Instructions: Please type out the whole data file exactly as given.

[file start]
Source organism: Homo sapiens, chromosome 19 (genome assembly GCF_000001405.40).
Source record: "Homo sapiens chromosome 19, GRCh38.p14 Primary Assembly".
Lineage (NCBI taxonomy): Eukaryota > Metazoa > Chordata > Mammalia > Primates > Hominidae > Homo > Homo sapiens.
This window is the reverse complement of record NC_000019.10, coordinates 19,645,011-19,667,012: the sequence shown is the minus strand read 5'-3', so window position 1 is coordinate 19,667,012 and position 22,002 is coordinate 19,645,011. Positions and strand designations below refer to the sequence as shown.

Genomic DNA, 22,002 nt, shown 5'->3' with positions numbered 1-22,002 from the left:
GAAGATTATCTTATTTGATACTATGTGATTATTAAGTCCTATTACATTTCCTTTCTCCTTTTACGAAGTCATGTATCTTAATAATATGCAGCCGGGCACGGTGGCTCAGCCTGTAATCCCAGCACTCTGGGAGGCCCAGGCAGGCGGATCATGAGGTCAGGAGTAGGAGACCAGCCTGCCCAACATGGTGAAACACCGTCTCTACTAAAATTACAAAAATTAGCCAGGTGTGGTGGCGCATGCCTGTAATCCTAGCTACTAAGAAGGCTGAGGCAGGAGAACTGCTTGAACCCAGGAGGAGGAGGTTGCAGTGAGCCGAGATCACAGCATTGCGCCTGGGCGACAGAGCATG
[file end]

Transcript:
Source organism: Homo sapiens, chromosome 19 (genome assembly GCF_000001405.40).
Source record: "Homo sapiens chromosome 19, GRCh38.p14 Primary Assembly".
Lineage (NCBI taxonomy): Eukaryota > Metazoa > Chordata > Mammalia > Primates > Hominidae > Homo > Homo sapiens.
This window is the reverse complement of record NC_000019.10, coordinates 19,645,011-19,667,012: the sequence shown is the minus strand read 5'-3', so window position 1 is coordinate 19,667,012 and position 22,002 is coordinate 19,645,011. Positions and strand designations below refer to the sequence as shown.

Genomic DNA, 22,002 nt, shown 5'->3' with positions numbered 1-22,002 from the left:
GAAGATTATCTTATTTGATACTATGTGATTATTAAGTCCTATTACATTTCCTTTCTCCTTTTACGAAGTCATGTATCTTAATAATATGCAGCCGGGCACGGTGGCTCAGCCTGTAATCCCAGCACTCTGGGAGGCCCAGGCAGGCGGATCATGAGGTCAGGAGTAGGAGACCAGCCTGCCCAACATGGTGAAACACCGTCTCTACTAAAATTACAAAAATTAGCCAGGTGTGGTGGCGCATGCCTGTAATCCTAGCTACTAAGAAGGCTGAGGCAGGAGAACTGCTTGAACCCAGGAGGAGGAGGTTGCAGTGAGCCGAGATCACAGCATTGCGCCTGGGCGACAGAGCATG